Melanie Uhlig, 52, of Fayetteville, looks over the Manlius Swan pond. Uhlig is a member of the Swan Patrol.
Photo by Stephanie Bouvia.
Although it is a major effort on the part of many, to Venditti, it’s all worth it.
“The Swan Pond, to me, is an icon here in the village,” she said. “The Swan Pond’s been part of my life forever.”
Larissa Brenner, 32, of Manlius, another member of the Swan Patrol, is planning on compiling a book of observations and experiences had by the various patrol volunteers. The book, once finished, would be sold and proceeds would support the Swan Pond.
“Even just on my first shift… I was on with two other women that I’d never met before, and we all had different reasons for wanting to be there, and I thought, ‘I bet everybody has a different reason, and it would be really neat to hear everybody’s thoughts,’” she said.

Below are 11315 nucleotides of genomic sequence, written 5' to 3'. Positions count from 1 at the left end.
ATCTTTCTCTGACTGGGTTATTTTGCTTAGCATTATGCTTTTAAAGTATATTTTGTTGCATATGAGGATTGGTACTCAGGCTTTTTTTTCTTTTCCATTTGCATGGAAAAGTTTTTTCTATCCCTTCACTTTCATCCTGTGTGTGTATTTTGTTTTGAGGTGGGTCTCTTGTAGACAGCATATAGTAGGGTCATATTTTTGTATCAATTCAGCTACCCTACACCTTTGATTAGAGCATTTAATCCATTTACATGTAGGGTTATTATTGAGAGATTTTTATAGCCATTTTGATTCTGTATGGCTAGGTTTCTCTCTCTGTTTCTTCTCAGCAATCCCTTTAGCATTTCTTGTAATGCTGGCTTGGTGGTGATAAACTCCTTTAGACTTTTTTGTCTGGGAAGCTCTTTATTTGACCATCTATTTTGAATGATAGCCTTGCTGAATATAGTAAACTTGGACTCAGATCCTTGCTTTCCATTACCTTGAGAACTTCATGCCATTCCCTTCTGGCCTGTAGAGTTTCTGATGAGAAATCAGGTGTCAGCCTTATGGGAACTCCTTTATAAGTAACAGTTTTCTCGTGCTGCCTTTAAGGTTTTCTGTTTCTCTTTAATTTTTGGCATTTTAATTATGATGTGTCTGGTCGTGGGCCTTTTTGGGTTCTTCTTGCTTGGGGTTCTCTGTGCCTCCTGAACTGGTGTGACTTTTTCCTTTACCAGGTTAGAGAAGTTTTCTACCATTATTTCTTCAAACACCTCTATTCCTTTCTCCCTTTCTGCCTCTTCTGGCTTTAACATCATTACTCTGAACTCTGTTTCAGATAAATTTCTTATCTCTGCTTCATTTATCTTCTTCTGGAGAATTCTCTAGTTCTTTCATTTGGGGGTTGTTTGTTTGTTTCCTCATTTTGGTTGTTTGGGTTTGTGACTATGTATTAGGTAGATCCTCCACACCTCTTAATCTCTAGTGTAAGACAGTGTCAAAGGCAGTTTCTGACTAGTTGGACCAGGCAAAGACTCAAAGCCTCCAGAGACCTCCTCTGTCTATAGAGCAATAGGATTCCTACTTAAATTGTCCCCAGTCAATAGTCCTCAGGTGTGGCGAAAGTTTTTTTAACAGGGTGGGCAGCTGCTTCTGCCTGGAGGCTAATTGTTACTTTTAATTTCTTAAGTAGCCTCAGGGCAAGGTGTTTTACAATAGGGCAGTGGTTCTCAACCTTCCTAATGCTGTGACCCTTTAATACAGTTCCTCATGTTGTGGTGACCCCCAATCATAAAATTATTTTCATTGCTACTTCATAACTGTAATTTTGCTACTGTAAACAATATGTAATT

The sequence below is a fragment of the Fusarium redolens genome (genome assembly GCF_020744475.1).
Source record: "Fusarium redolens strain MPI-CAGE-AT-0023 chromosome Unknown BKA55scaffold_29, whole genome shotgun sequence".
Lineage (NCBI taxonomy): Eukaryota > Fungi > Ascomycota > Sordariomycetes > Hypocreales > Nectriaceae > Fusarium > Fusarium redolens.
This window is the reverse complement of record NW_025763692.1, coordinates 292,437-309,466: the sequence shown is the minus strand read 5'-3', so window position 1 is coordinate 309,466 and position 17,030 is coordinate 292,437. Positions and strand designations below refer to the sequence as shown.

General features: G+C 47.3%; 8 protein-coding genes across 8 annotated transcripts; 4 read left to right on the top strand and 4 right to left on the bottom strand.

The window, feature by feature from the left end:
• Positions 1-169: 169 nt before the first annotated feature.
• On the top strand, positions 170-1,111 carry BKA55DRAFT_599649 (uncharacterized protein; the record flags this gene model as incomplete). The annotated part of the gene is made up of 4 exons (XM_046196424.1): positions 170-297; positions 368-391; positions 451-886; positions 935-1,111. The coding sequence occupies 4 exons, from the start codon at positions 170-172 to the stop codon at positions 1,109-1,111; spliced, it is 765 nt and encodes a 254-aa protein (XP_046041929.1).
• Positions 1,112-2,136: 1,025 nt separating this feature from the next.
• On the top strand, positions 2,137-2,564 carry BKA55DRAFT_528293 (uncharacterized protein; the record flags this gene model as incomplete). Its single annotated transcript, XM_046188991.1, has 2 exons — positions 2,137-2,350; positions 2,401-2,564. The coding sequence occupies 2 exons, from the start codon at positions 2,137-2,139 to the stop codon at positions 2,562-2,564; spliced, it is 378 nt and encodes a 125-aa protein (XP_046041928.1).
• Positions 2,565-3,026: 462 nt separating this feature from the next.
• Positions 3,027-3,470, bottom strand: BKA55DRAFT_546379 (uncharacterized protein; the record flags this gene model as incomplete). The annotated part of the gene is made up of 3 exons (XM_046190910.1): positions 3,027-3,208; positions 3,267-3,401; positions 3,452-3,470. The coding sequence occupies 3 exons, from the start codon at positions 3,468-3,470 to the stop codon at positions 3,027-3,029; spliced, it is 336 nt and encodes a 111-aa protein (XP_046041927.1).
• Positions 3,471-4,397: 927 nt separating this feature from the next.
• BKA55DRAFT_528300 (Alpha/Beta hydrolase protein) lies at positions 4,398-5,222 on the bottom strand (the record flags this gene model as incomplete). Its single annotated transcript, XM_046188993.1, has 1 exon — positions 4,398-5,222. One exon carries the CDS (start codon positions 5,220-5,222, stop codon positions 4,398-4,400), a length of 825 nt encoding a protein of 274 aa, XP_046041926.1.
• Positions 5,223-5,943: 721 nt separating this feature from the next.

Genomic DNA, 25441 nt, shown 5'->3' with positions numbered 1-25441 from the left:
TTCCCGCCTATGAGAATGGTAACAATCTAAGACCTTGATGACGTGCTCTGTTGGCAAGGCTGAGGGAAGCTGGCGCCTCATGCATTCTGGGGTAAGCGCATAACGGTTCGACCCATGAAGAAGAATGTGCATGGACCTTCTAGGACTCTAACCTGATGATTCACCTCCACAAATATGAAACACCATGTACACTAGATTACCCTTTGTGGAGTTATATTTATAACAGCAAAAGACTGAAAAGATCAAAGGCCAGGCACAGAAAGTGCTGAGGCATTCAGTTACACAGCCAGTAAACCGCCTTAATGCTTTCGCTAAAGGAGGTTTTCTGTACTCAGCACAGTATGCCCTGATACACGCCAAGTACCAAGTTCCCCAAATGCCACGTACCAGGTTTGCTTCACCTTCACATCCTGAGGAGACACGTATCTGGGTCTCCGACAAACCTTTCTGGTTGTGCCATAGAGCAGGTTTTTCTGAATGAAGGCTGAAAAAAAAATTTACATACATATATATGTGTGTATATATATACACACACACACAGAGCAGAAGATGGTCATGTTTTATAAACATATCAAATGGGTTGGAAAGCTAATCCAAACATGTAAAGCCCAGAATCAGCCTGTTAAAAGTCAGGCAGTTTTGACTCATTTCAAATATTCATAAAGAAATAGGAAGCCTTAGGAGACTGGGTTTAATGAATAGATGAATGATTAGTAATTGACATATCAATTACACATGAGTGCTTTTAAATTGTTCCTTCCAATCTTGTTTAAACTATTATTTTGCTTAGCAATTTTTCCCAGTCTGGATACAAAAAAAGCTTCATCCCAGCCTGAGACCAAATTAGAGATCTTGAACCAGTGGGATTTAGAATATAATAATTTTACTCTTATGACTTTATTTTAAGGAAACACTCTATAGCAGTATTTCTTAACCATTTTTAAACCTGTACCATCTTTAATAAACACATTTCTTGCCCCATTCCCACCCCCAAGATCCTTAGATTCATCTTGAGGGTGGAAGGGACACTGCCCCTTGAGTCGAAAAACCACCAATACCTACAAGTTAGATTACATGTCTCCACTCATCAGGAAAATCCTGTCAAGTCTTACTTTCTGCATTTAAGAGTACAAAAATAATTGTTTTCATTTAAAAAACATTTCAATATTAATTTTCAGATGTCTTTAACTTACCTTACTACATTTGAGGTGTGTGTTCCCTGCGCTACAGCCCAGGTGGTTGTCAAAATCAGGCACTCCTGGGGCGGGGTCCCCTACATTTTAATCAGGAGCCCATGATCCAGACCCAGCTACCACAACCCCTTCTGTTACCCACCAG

Brenner’s reason for volunteering to patrol the pond was inspired by her three-year-old son. She said the pond is a special place that she and her family enjoy spending time at, and when the first batch of eggs were destroyed, her son’s reaction motivated her to volunteer to watch the area.
“The day after the eggs had been smashed, he asked me if we could go visit the eggs and visit the mom, and I had to tell him what happened. And his lip started quivering and he got tears in his eyes, and I could tell he was trying really hard not to cry, and he just said, ‘That mommy must be so sad,’” Brenner said.
The Swan Pond is an iconic and special location for many residents, Brenner said, and it allows people to connect to the environment, something that is hard to come by in many villages.
“I think it helps our village feel more connected to nature,” she said. “There’s this little beautiful piece of nature here, and it makes you feel like you’re kind of in a getaway place.”